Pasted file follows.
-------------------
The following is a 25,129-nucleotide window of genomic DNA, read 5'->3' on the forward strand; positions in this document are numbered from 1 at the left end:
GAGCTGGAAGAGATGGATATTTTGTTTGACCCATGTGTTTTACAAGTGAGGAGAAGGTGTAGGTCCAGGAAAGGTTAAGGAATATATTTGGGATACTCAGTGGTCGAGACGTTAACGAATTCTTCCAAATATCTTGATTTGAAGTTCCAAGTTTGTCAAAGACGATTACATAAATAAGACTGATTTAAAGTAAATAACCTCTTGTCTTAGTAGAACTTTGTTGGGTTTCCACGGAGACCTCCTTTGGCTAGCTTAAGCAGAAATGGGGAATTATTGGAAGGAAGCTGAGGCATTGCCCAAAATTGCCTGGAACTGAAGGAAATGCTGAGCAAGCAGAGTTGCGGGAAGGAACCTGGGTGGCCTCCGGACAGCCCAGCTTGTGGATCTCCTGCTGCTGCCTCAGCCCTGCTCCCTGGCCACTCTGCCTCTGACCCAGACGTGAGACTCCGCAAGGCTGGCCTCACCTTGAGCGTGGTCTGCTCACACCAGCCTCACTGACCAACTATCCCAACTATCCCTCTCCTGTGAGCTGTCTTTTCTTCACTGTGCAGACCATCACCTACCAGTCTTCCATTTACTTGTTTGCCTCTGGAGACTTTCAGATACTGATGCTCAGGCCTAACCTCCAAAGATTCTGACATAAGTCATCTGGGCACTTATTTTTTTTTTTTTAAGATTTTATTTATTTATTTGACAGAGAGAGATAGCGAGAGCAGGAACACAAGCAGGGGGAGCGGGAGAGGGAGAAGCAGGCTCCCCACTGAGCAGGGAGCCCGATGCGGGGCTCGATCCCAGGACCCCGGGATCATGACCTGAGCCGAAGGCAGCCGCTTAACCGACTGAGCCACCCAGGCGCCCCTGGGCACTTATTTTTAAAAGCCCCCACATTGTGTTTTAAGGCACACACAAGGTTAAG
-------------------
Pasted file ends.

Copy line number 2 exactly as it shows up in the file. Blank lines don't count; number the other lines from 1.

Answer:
GAGCTGGAAGAGATGGATATTTTGTTTGACCCATGTGTTTTACAAGTGAGGAGAAGGTGTAGGTCCAGGAAAGGTTAAGGAATATATTTGGGATACTCAGTGGTCGAGACGTTAACGAATTCTTCCAAATATCTTGATTTGAAGTTCCAAGTTTGTCAAAGACGATTACATAAATAAGACTGATTTAAAGTAAATAACCTCTTGTCTTAGTAGAACTTTGTTGGGTTTCCACGGAGACCTCCTTTGGCTAGCTTAAGCAGAAATGGGGAATTATTGGAAGGAAGCTGAGGCATTGCCCAAAATTGCCTGGAACTGAAGGAAATGCTGAGCAAGCAGAGTTGCGGGAAGGAACCTGGGTGGCCTCCGGACAGCCCAGCTTGTGGATCTCCTGCTGCTGCCTCAGCCCTGCTCCCTGGCCACTCTGCCTCTGACCCAGACGTGAGACTCCGCAAGGCTGGCCTCACCTTGAGCGTGGTCTGCTCACACCAGCCTCACTGACCAACTATCCCAACTATCCCTCTCCTGTGAGCTGTCTTTTCTTCACTGTGCAGACCATCACCTACCAGTCTTCCATTTACTTGTTTGCCTCTGGAGACTTTCAGATACTGATGCTCAGGCCTAACCTCCAAAGATTCTGACATAAGTCATCTGGGCACTTATTTTTTTTTTTTTAAGATTTTATTTATTTATTTGACAGAGAGAGATAGCGAGAGCAGGAACACAAGCAGGGGGAGCGGGAGAGGGAGAAGCAGGCTCCCCACTGAGCAGGGAGCCCGATGCGGGGCTCGATCCCAGGACCCCGGGATCATGACCTGAGCCGAAGGCAGCCGCTTAACCGACTGAGCCACCCAGGCGCCCCTGGGCACTTATTTTTAAAAGCCCCCACATTGTGTTTTAAGGCACACACAAGGTTAAG